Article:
(The Sydney Morning Herald [Australia], March 1, 2014)
More Quizzes on Commonly Confused Words:
It's time for our end-of-month roundup of language-related items in the news--from the linguistically profound to the lexically ridiculous.
- The Influence of Welsh on English
When English was taking shape, linguists now believe, its speakers continued to rely on patterns of grammar that made sense in their old language. The syntax of English is built on a partially Welsh base. . . . Read more
(Mark Abley, "Watchwords: Welsh Had Lasting Impact on English." The Gazette [Montreal], February 26, 2014)
- Digital Punctuation
Ending a sentence with ellipses . . . presents a friendlier alternative to the angry period. But it can convey a passive-aggressive or irritated tone that you may or may not intend. . . . Read more
(Sara Boboltz, "These Things You Do Every Day Have Changed the English Language as We Know It." The Huffington Post, February 20, 2014)
- 800,000 Words and Counting
If you thought you had a big vocabulary, think again. The average English-speaker knows between 25,000 and 40,000 words, Oxford English Dictionary Chief Editor Michael Proffitt told CNN's Christiane Amanpour on Thursday. His organization--which bills itself as the "definitive record of the English language"--has recorded 800,000 words and counting, he said. . . . Read more
(Mick Krever, "Thought You Had a Big Vocabulary? Think Again." CNN, January 30, 2014)
- Lil Wayne Lyrics Not Cool for School
A Florida teacher has been suspended for three days after assigning students Lil Wayne lyrics to analyze for homework. . . . [S]chool principal Wayne Owens said the assignment "did not meet school standards" and was a failed attempt to pick material that her pupils may be able to relate to: "The lesson was for students to learn to identify literary devices." . . . Read more
(Olivia B. Waxman, "Middle School Teacher Suspended for Assigning Lil Wayne Lyrics as Homework." Time, February 5, 2014)
- Borrowed Words
Although English is now borrowing from other languages with a worldwide range, the number of new borrowed words finding their way into the shared international vocabulary is on a long downward trend. One big reason for this is the success of English as an international language of science, scholarship, business, and many other fields. . . . Read more
(Philip Durkin, "Does English Still Borrow Words From Other Languages?" BBC News Magazine, February 3, 2014)
- The Enduring Influence of Good English Teachers
Great English teachers boost their students' achievements in math, a very different subject, according to Stanford researchers. The researchers found that students of good language arts teachers had higher than expected math scores in subsequent years--a crossover effect. . . . Read more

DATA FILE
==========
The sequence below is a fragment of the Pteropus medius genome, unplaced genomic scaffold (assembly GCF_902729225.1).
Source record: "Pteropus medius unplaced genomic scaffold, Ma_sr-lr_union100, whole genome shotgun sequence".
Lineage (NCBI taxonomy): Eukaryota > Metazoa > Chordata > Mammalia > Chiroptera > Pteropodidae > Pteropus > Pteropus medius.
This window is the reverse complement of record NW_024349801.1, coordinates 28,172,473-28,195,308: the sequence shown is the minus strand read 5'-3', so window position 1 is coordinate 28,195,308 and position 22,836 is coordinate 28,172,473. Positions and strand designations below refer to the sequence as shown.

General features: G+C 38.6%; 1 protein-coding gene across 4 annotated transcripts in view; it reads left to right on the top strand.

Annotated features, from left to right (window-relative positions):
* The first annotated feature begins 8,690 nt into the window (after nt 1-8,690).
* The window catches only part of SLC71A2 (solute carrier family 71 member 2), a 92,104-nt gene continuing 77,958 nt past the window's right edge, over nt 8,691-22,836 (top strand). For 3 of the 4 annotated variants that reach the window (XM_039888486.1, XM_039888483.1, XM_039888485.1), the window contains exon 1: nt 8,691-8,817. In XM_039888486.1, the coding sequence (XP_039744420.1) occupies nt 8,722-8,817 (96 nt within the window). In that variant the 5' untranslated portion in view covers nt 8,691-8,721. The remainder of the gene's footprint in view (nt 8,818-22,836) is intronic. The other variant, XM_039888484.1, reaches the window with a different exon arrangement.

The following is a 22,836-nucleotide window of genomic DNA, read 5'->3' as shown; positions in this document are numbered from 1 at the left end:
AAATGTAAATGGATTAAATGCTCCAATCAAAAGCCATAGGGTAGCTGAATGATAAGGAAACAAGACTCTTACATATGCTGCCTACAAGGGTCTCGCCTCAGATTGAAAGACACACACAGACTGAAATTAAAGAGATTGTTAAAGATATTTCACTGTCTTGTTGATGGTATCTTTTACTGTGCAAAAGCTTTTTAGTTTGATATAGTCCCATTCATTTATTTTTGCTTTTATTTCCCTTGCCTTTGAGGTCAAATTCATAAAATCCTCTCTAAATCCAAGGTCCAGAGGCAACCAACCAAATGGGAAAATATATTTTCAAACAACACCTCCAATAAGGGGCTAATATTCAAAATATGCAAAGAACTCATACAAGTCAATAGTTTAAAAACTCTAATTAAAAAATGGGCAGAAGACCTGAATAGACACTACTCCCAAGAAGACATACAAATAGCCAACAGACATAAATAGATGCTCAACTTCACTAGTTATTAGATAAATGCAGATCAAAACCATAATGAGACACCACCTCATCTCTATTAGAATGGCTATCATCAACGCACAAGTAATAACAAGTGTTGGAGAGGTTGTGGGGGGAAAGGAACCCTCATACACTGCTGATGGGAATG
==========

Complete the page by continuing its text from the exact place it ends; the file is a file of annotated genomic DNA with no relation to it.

(Clifton B. Parker, "Stanford Research Shows Long-Run Benefit of English Instruction." Stanford News, February 24, 2014)
- An English-Only Workplace in the UK
Foreign workers employed by arts and craft chain Hobbycraft have been told to speak English or face the sack. . . . Staff were told the firm's policy was they should only use English during work hours and, if caught doing otherwise, they could be disciplined. . . . Read more
(Ben Endley, "Speak English or You're Fired!" Daily Mail [UK], February 14, 2014)
- On the Loss of a First Language
There came a time when I couldn't think of the synonyms of certain words in Gujarati, and even when I tried to speak in Gujarati, I could not communicate a few sentences in it without mixing them with English. My original medium of expression, so close to my heart, was going away from me. . . . Read more
(Kanan Dhru, "Killing Them Softly." The Huffington Post, February 3, 2014)
- Trilingual Confusion in Lebanon
[F]or Lebanese of all stripes, the lack of cohesion among what language to speak in Lebanon--and how uneven the literacy is among the three languages--has long been a source of confusion when opening a business or trying to launch a political campaign. For a large number of Beirutis, English is their mother-tongue and many are unable to read Arabic, while Arabic in the north and south is the only language for most and French is holding on strong in some mountain ranges. . . . Read more
(Maria Abi Habib, "Lebanon's Trilingual Confusion Underpins Identity Crisis." The Wall Street Journal, February 9, 2014)
Back Issues of Language in the News: